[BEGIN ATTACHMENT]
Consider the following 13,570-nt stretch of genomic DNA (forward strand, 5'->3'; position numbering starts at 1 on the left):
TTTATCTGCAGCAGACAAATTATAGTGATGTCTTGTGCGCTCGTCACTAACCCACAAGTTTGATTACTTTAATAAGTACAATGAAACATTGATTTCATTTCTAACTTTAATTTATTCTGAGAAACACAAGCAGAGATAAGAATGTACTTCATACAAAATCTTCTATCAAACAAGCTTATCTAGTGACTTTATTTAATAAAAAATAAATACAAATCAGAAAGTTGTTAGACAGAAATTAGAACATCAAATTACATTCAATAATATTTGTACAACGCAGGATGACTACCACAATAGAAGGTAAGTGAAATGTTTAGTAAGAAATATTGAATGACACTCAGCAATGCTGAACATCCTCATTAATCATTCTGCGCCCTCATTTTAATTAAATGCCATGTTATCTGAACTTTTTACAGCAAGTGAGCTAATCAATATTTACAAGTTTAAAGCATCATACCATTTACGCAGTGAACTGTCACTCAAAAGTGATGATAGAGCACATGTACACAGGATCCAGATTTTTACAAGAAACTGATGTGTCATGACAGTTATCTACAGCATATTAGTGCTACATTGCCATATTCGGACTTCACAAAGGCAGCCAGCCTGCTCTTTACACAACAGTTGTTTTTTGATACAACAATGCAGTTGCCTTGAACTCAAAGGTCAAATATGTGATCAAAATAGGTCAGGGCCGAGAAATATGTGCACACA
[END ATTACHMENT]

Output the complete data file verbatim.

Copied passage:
Consider the following 13,570-nt stretch of genomic DNA (forward strand, 5'->3'; position numbering starts at 1 on the left):
TTTATCTGCAGCAGACAAATTATAGTGATGTCTTGTGCGCTCGTCACTAACCCACAAGTTTGATTACTTTAATAAGTACAATGAAACATTGATTTCATTTCTAACTTTAATTTATTCTGAGAAACACAAGCAGAGATAAGAATGTACTTCATACAAAATCTTCTATCAAACAAGCTTATCTAGTGACTTTATTTAATAAAAAATAAATACAAATCAGAAAGTTGTTAGACAGAAATTAGAACATCAAATTACATTCAATAATATTTGTACAACGCAGGATGACTACCACAATAGAAGGTAAGTGAAATGTTTAGTAAGAAATATTGAATGACACTCAGCAATGCTGAACATCCTCATTAATCATTCTGCGCCCTCATTTTAATTAAATGCCATGTTATCTGAACTTTTTACAGCAAGTGAGCTAATCAATATTTACAAGTTTAAAGCATCATACCATTTACGCAGTGAACTGTCACTCAAAAGTGATGATAGAGCACATGTACACAGGATCCAGATTTTTACAAGAAACTGATGTGTCATGACAGTTATCTACAGCATATTAGTGCTACATTGCCATATTCGGACTTCACAAAGGCAGCCAGCCTGCTCTTTACACAACAGTTGTTTTTTGATACAACAATGCAGTTGCCTTGAACTCAAAGGTCAAATATGTGATCAAAATAGGTCAGGGCCGAGAAATATGTGCACACA